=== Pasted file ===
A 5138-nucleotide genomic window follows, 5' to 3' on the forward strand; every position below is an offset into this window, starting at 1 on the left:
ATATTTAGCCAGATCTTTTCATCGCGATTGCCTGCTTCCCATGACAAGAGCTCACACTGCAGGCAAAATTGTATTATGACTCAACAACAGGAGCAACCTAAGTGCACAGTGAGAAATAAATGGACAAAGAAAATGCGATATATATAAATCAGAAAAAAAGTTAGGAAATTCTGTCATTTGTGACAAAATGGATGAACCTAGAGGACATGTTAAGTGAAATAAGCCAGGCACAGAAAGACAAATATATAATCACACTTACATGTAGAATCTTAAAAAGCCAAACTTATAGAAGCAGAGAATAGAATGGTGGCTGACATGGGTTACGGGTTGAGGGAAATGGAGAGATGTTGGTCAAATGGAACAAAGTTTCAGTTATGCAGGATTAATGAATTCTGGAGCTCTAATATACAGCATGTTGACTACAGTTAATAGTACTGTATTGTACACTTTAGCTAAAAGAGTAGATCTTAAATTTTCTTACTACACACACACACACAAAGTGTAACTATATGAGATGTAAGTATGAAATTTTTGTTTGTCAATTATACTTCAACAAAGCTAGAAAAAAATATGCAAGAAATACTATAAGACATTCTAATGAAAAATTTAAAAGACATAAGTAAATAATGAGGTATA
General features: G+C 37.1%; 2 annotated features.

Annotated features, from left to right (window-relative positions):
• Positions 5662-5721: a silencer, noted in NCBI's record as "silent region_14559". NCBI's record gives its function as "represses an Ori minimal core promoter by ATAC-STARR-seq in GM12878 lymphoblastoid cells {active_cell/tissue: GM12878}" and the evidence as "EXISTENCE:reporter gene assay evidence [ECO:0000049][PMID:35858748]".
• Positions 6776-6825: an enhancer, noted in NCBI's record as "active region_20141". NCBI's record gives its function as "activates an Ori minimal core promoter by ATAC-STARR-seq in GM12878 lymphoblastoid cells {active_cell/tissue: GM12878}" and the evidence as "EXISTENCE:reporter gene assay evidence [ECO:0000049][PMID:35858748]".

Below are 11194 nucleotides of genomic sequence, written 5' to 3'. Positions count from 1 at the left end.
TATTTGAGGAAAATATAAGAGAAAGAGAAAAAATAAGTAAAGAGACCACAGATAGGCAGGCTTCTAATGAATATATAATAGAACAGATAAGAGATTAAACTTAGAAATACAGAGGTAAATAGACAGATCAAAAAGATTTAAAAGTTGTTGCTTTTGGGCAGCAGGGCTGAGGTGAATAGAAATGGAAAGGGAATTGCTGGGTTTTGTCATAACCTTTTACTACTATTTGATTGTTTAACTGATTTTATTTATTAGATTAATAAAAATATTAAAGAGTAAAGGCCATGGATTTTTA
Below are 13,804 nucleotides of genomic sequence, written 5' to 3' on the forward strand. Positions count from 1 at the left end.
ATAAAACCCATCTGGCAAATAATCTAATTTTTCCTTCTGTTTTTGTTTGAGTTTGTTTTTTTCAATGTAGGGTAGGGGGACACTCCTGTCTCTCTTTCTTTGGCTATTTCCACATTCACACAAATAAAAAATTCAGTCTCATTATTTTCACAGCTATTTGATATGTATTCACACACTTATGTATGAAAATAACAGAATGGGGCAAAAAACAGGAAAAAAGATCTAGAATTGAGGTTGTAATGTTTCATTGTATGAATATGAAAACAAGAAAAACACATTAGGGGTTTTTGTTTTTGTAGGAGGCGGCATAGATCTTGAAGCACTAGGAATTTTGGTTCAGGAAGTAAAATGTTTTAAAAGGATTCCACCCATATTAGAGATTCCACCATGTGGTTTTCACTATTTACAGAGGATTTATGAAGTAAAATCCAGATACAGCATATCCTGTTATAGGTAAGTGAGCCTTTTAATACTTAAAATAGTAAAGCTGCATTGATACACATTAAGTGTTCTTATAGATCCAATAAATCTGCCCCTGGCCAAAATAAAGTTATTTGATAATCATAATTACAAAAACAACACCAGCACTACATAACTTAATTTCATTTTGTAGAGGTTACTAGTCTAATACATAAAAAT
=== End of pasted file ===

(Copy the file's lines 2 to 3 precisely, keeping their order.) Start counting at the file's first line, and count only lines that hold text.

ATATTTAGCCAGATCTTTTCATCGCGATTGCCTGCTTCCCATGACAAGAGCTCACACTGCAGGCAAAATTGTATTATGACTCAACAACAGGAGCAACCTAAGTGCACAGTGAGAAATAAATGGACAAAGAAAATGCGATATATATAAATCAGAAAAAAAGTTAGGAAATTCTGTCATTTGTGACAAAATGGATGAACCTAGAGGACATGTTAAGTGAAATAAGCCAGGCACAGAAAGACAAATATATAATCACACTTACATGTAGAATCTTAAAAAGCCAAACTTATAGAAGCAGAGAATAGAATGGTGGCTGACATGGGTTACGGGTTGAGGGAAATGGAGAGATGTTGGTCAAATGGAACAAAGTTTCAGTTATGCAGGATTAATGAATTCTGGAGCTCTAATATACAGCATGTTGACTACAGTTAATAGTACTGTATTGTACACTTTAGCTAAAAGAGTAGATCTTAAATTTTCTTACTACACACACACACACAAAGTGTAACTATATGAGATGTAAGTATGAAATTTTTGTTTGTCAATTATACTTCAACAAAGCTAGAAAAAAATATGCAAGAAATACTATAAGACATTCTAATGAAAAATTTAAAAGACATAAGTAAATAATGAGGTATA
General features: G+C 37.1%; 2 annotated features.